MRR provides a good indication of your company’s growth, and investors will monitor your company’s MRR trends to determine whether you’re destined for success. Most SaaS companies need toraise funds throughout their product life cycle, and having an updated MRR can help bring in more investors.

What are the different types of MRR?

MRR can be broken down into specific types, offering valuable insights into customer behaviour, revenue, and business health. These include:


New MRR is the additional monthly recurring revenue gained from new customer acquisitions. For instance, if you add a new customer to your monthly subscription plans, the income they contribute is new MRR.

Upgrade and Downgrade MRR

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Upgrade MRR refers to additional revenue when customers upgrade from existing pricing plans to higher plans. When calculating Upgrade MRR, you also consider subscription add-ons.

For example, if an existing customer moves from a basic plan of £100/month to a standard plan of £200/month and purchases an add-on for £50/month, the upgrade MRR will be £200 - £100 + £50 = £150.

Downgrade MRR refers to the reduced revenue from monthly subscriptions that have moved from the existing plan to a lower plan.

For example, if a customer downgrades their monthly subscription from a standard plan of £200/month to a basic plan of £100/month, the Downgrade MRR will be £200 - £100 = £100.

Contraction and Expansion MRR

Contraction MRR refers to the lost revenue caused by downgrades and subscription cancellations in a specific month. It can result from cancellations, downgrading, or discounts.

While downgrades can cause some Contraction MRR, it’s different from Downgrade MRR because other factors contribute to Contraction MRR.

For example, if you reward 50 customers with a £50 discount in a given month, the Contraction MRR will be 50 X £50 = £250.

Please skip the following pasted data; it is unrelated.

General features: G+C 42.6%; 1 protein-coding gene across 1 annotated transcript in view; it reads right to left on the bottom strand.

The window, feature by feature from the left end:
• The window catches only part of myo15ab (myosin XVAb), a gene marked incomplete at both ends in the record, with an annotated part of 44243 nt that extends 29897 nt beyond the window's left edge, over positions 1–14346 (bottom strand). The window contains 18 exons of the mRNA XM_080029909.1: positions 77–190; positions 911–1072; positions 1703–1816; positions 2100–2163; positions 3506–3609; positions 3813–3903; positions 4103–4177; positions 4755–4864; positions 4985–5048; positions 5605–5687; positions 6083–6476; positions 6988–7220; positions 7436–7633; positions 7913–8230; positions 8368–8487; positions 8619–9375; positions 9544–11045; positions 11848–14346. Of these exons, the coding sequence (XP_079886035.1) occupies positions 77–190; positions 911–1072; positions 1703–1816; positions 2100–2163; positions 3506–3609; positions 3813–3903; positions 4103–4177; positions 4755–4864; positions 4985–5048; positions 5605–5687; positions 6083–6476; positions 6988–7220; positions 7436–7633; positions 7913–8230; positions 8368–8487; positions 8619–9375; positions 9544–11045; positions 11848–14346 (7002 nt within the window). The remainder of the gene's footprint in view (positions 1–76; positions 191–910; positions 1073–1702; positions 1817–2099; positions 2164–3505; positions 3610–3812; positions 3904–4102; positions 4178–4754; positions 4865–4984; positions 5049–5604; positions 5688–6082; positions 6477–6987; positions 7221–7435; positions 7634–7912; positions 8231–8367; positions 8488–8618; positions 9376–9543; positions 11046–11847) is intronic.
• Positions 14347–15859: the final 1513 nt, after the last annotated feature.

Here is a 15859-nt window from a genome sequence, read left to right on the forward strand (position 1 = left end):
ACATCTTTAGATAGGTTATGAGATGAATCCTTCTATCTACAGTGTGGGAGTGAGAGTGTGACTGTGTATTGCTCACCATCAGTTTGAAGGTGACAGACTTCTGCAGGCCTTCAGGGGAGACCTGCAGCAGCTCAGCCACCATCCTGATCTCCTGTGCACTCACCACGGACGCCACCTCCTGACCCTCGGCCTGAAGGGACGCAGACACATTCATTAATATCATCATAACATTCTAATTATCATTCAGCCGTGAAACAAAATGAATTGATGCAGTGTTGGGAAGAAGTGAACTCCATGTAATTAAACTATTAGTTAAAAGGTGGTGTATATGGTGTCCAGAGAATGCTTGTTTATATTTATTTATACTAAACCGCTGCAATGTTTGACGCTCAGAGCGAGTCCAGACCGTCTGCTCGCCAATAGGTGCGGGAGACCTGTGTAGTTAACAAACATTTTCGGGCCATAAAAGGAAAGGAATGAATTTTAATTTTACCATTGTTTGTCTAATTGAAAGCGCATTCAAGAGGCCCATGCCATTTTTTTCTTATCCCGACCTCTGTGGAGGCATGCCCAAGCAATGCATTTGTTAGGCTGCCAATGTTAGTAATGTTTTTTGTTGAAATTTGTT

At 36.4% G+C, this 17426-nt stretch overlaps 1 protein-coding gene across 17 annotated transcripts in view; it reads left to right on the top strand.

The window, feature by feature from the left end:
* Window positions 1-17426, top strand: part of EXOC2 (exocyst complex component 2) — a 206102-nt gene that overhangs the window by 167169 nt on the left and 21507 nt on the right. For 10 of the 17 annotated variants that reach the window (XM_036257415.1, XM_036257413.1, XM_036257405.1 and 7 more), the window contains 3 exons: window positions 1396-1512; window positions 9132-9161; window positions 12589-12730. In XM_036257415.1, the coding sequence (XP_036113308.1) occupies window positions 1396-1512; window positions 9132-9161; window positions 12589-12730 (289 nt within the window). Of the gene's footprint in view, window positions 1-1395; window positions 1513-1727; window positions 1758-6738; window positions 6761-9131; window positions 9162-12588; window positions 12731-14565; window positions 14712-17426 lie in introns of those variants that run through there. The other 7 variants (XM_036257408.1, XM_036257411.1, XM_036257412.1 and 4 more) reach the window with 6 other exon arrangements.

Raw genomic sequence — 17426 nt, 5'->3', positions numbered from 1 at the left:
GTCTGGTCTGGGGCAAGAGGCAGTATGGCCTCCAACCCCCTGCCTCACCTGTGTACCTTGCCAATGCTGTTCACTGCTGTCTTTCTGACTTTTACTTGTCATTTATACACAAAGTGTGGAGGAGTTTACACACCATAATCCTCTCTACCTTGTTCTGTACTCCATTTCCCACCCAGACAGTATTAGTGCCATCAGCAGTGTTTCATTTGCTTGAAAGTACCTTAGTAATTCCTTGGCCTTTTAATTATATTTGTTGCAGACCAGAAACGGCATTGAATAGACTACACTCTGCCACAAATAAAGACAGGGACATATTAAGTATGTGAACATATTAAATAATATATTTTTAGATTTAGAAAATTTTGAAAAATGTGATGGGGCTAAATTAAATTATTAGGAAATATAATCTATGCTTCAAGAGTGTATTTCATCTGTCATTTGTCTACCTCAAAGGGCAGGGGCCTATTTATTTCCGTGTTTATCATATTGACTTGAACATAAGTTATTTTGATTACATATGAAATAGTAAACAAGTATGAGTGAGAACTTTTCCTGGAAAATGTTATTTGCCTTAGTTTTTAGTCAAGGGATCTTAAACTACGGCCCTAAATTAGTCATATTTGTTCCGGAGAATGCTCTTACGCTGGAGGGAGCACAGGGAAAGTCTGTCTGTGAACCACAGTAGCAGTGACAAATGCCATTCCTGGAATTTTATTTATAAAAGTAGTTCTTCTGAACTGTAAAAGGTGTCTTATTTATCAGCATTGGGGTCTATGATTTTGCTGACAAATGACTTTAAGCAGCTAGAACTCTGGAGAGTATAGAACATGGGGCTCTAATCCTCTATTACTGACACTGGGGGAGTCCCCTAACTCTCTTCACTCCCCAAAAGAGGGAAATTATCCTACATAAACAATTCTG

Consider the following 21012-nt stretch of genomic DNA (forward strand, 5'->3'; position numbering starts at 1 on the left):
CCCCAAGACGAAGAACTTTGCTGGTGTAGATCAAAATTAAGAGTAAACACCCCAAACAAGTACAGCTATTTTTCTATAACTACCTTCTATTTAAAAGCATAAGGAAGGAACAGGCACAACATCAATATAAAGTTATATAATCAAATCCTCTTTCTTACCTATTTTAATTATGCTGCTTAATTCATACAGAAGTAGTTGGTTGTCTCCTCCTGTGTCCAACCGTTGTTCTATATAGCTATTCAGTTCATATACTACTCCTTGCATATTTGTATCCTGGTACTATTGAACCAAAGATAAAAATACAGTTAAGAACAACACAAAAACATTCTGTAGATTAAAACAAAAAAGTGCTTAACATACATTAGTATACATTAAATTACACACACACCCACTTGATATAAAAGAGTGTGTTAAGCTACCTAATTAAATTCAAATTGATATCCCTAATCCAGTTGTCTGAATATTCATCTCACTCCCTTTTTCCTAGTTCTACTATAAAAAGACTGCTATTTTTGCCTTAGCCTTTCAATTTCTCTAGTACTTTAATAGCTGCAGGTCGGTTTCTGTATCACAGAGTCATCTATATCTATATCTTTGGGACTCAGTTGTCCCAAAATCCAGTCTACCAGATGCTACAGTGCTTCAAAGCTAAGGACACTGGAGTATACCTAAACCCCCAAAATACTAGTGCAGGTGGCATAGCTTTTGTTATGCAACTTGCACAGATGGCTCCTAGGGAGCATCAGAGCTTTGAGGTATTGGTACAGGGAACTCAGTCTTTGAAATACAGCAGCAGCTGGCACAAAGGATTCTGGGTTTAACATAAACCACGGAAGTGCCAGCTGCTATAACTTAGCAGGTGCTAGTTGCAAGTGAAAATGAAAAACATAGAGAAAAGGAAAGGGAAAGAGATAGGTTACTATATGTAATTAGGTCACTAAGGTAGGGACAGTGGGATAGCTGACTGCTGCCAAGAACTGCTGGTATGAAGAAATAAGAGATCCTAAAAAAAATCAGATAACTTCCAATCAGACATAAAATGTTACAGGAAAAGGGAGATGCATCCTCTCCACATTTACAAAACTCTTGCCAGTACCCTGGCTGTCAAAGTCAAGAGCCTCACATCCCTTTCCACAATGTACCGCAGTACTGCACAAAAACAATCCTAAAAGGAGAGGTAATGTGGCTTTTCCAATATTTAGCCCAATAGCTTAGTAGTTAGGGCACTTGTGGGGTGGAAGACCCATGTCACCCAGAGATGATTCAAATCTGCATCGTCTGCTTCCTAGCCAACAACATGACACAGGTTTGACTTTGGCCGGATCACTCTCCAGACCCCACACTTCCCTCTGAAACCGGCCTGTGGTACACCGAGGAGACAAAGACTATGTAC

Expansion MRR refers to additional revenue you gain from current customers in a month compared to the previous month. Expansion MRR shows you retained your customers and gained their loyalty. You can generate Expansion MRR revenue through upselling, add-ons, and cross-selling.

It’s great for your bottom line because you don’t incur any Customer Acquisition Costs (CACs) in sales to existing customers. You can calculate the monthly growth rate in Expansion MRR by dividing the Expansion MRR of that month by the total MRR at the beginning of that month.

For example, let’s assume your business has an MRR of £600k at the start of the month, and you gain an additional revenue of £16k of Expansion MRR through add-ons, cross-sells, and upsells to existing customers. The Expansion MRR monthly growth rate will be:

(£16k ÷ £600k) X 100 = 2.7%

Reactivation MRR

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Reactivation MRR is the monthly revenue you generate by reacquiring or winning back lost customers. It indicates that previously churned customers have returned to a paid plan, and you can achieve this through retargeting, emails, or simply reaching out to them.

For example, if ten of your churned customers reactivate their accounts in the same month and each subscribes to a £30/month plan, the Reactivation MRR for the month is £300.

Churn MRR

Churn MRR refers to the total lost revenue in a specific month caused by cancelled subscriptions. For example, if two of your customers paying £500/month cancel their subscriptions in the same month, the Churn MRR for the month is £1,000.

Net New MRR

Net MRR shows the amount of gained or lost revenue in the current month. SaaS companies calculate Net New MRR by adding New MRR to Expansion MRR and deducting Churn MRR.

Having an excellent Net New MRR means you’ve gained revenue, but if it’s bad, you’ve lost revenue. For example, let’s assume three new customers subscribe and pay £100/month each. In the same month, five current customers upgrade from £100/month to £200/month and two customers each paying £200/month churn out.